The US and its British allies, stationed in southern Iraq, launch a three-pronged attack, from Shalamcheh, Hamroun and Shatt Al-Arab to seize control of Khuzestan, the province that accounts for 70 percent of Iran's oil production.

Iranian Special Forces attack Iraq from the Zaynalkosh salient, south of the Kurdish provinces, some 80 km from Baghdad's first defenses in Ba'aqubah.

Hazara Shi'ites strikes against Kabul, the Afghan capital, from Maydanshahr while Pushtun warlord Gulbuddin Hekmatyar and the remnants of the Taleban, some of whom are under Iranian protection, attack across Afghanistan.

The Americans and their allies attack Khuzestan.

Iran closes the Strait of Hormuz.

The Americans attack the Iranian provinces of Kermanshahan and Kurdistan.

US-led forces attack across the Mandali-Ilam axis. The Iranians retreat to the Zagross mountain range, the first line of Iran's natural defenses. (To fight along the Zagross the IRGC is building new bases at Khorramabad, Pessyan, Borujerd, Zagheh and Malayer in the province of Luristan. The bases would assure the logistics of a quarter of a million troops, and provide temporary shelter for half a million refugees from the border. These bases will complement older ones further west, at Sahneh and Kangavar. )

Oil prices top $100 and the global economy plunges into a crisis.

Americans launch cruise missiles against "regime targets" in Tehran. But the regime is already in Mash'had.

Global TV networks air images of "indiscriminate carnage" and "wanton destruction" in Iranian cities.

The Security Council meets in emergency and orders a cease-fire while the American media and Congress revolt against President George W Bush and his "pre-emptive" strategy.

Anti-Bush marches in Washington and dozens of other cities with Hollywood figures and other celebrities calling for Bush to be overthrown.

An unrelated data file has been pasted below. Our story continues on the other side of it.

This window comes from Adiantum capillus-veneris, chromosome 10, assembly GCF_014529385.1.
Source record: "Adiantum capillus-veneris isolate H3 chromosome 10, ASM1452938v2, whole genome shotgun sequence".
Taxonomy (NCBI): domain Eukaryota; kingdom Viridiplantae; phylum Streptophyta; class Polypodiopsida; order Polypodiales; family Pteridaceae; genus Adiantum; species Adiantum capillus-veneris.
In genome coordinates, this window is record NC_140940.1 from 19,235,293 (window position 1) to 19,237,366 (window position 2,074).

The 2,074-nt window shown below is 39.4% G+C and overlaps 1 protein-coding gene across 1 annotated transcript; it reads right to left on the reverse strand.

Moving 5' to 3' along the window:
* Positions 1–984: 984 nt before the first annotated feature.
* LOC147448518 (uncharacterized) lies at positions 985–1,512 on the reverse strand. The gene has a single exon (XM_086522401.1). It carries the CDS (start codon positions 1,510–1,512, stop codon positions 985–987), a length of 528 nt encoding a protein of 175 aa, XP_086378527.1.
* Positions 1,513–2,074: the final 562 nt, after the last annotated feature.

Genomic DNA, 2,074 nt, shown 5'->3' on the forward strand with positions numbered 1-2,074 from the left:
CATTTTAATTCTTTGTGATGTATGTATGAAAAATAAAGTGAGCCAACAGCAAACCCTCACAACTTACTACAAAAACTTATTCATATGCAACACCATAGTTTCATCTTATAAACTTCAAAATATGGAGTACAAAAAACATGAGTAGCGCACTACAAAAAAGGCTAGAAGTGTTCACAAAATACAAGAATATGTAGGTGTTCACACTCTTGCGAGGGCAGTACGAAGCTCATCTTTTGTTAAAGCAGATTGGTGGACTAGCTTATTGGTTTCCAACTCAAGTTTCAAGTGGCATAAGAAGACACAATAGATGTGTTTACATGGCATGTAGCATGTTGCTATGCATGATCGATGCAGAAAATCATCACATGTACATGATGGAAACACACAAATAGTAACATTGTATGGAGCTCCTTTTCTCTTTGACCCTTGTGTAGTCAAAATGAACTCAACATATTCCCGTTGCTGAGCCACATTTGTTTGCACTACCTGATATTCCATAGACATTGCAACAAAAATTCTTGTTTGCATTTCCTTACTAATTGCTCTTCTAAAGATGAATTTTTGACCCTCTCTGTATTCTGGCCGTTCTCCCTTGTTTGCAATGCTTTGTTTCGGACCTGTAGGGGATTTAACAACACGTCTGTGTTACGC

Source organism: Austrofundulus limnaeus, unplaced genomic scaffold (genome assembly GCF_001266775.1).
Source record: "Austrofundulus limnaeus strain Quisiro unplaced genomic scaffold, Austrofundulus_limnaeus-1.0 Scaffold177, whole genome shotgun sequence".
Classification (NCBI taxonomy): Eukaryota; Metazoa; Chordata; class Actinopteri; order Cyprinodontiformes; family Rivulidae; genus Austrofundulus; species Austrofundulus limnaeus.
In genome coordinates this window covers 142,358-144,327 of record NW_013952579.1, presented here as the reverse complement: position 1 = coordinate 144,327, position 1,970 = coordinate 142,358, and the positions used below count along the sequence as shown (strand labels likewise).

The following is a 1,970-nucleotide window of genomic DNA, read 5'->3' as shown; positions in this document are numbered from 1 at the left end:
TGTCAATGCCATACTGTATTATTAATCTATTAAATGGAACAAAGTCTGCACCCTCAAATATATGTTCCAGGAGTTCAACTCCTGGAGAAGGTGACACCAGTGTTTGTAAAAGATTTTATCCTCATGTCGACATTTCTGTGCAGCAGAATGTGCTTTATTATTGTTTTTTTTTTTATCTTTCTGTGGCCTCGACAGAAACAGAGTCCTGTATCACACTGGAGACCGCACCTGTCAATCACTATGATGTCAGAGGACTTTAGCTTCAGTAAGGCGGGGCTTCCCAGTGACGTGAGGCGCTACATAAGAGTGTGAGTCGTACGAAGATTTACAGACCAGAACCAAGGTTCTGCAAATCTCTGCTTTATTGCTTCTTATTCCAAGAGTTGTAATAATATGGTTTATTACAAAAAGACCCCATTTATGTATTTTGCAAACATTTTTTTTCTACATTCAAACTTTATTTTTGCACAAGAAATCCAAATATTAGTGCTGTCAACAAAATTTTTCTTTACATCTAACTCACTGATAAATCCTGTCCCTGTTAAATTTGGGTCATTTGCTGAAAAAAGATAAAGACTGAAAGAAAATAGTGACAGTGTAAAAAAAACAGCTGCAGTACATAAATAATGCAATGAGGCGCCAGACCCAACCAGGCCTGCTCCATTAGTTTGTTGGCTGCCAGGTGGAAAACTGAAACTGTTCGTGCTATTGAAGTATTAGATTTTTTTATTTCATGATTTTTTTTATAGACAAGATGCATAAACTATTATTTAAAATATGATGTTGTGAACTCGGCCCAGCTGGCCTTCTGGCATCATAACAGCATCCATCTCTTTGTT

Bush accepts a UN-brokered cease-fire and withdraws his forces.

The Islamic Republic emerges victorious from what Ahmadinejad sees as "a clash of civilizations."

The Americans leave Iraq and Afghanistan as Bush becomes a lame duck for the rest of his presidency.

The Islamic Republic gains new domestic legitimacy and proceeds to crush its opponents as "enemies of the nation and of Islam."

Iran can speed up making its nuclear weapons and long-range missiles without being harassed by Washington.

Iran becomes "the core power" of a new "Islamic pole" in a multipolar system with China, the European Union and Latin America, Under the Bolivarist leadership of Venezuelan President Hugo Chavez emerging as other "poles".

Bush's successor acknowledges Iran's new status and sends Bill Clinton, who apologized to Iran for "our past misdeeds" in 2000, to Tehran to offer another formal apology on behalf of Bush's successor and offer Ahmadinejad "a grand bargain".

The Islamic Republic is now free to proceed to address what Khamenehi has described as its "greatest historic task" which is the destruction of Israel.

Sounds outlandish? Well, it is. The Islamic Republic is a fragile structure in a zone of political earthquakes. Logically, the last thing it should want is war. Nevertheless, former President Muhammad Khatami has warned that Tehran may be boxing itself into a position in which it will either have to surrender or fight.

http://www.benadorassociates.com/article/18347
September 18th, 2005  
Whispering Death
 
 
Interesting, I like the bit about the holy shrines. Ever noticed it seems like the Americans care more about Islamic holy sights than the "Defenders of Islam"?

If we go to a war and don't level those sites I'm going to be very very angry at my government.
September 18th, 2005  
Rabs
 
 
There not takeing into affect us haveing total air superimecy in about 2 days.
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IRAN READYING FOR CONFLICT WITH US
September 19th, 2005  
MontyB
 
 
Well the whole process looks a little far fetched to me but if true at least they have identified their most likely enemy and are planning accordingly and you have to admire that.

As long as they stick with planning a defensive war I say good on them (incidently I dont recall anyone actually winning a defensive war in the past but I assume it has happened).
September 19th, 2005  
Whispering Death
 
 
Quote:
Originally Posted by MontyB
As long as they stick with planning a defensive war I say good on them (incidently I dont recall anyone actually winning a defensive war in the past but I assume it has happened).
Well, no country thus far has been able to fend off an American assault.

Korea was almost completely overrun with American troops from toe to tip before the Chinese ATTACKED and drove us back.

We lost Vietnam because we fought only defensively. When we did take the offensive, for a very short time, we completely destroyed the enemy.